This is a baked chicken dish.
Are you channeling your best self with this comment? (If you're not sure, check out our Code of Conduct.)
I always use wine I would like to drink.... if that helps you
hardlikearmour is a trusted home cook.
I typically use a Savignon Blanc aka Fumé Blanc. You're looking for a dry, crisp wine for cooking.
I keep an unoaked Chardonnay on hand for cooking. Find an inexpensive one that you like and buy a couple of bottles.
Depends . . for example, a high acidic wine is best to bind anything with cheese (such as a fondue), but will curdle cream instantly. Think of the ingredients to match the wine you cook with. Higher quality wine is not always going to make the dish better, in fact, a cheaper wine that may have a distinct characteristic that gives it an imbalance for drinking, will actual give a kick to the dish you are creating.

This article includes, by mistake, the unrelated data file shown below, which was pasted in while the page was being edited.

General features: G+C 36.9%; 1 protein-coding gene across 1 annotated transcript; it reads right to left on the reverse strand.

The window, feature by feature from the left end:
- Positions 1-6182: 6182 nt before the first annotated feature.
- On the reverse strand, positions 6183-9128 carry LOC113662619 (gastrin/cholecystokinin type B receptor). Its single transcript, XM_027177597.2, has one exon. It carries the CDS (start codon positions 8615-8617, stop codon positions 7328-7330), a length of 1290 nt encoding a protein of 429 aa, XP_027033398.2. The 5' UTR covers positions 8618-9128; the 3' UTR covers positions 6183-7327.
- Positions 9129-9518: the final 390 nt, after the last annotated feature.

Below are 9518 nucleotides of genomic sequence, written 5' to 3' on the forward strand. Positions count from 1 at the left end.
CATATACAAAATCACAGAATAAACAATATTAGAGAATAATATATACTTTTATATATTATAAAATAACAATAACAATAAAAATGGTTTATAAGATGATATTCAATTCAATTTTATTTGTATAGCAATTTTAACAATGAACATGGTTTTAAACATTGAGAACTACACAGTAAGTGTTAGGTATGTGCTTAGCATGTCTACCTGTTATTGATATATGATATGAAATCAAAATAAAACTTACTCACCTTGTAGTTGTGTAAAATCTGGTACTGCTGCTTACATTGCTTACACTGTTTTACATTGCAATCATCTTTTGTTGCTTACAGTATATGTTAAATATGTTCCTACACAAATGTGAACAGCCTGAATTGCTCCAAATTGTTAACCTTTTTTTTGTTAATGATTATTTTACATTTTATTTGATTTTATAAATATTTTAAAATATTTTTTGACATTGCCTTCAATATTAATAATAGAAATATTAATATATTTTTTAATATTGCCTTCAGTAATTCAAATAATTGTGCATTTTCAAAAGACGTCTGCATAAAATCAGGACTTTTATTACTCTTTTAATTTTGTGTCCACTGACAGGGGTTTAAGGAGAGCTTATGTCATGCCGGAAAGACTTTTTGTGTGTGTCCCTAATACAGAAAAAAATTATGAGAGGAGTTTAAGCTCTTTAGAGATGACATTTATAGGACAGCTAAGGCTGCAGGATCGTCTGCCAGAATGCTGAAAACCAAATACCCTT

If the amounts are significant and the role in the recipe is central, follow the answers already given. If not, I keep a dry and a sweet vermouth as a regular wine stand in. It's a good keeper, and inexpensive.
I agree with Susan G - a bottle of dry vermouth is always within reach of my stovetop for deglazing a skillet. There's no guessing on the flavor it will add, it doesn't go bad, so there's no waste.
Sam is a trusted home cook.
We don't drink much wine here. So for cooking I get a couple of the little "six packs" of white and red. Which are perfect for cooking..and store very well as a large bottle would go bad for using just a cup or so in a recipe.
For chicken, I too would use dry white vermouth. It is unlikely to cause problems in the finished dish, regardless of the sauce or other seasonings.
Please enter a valid email address.
Well played. You deserve a cookie.
Don't just choose any Parmesan.
A 5-Ingredient Lemon Pasta
The Dish that Made My French Mother Fall In Love with Cream Cheese
Genius Sautéed Mushrooms
Save on Our Clever Italian Risotto Pan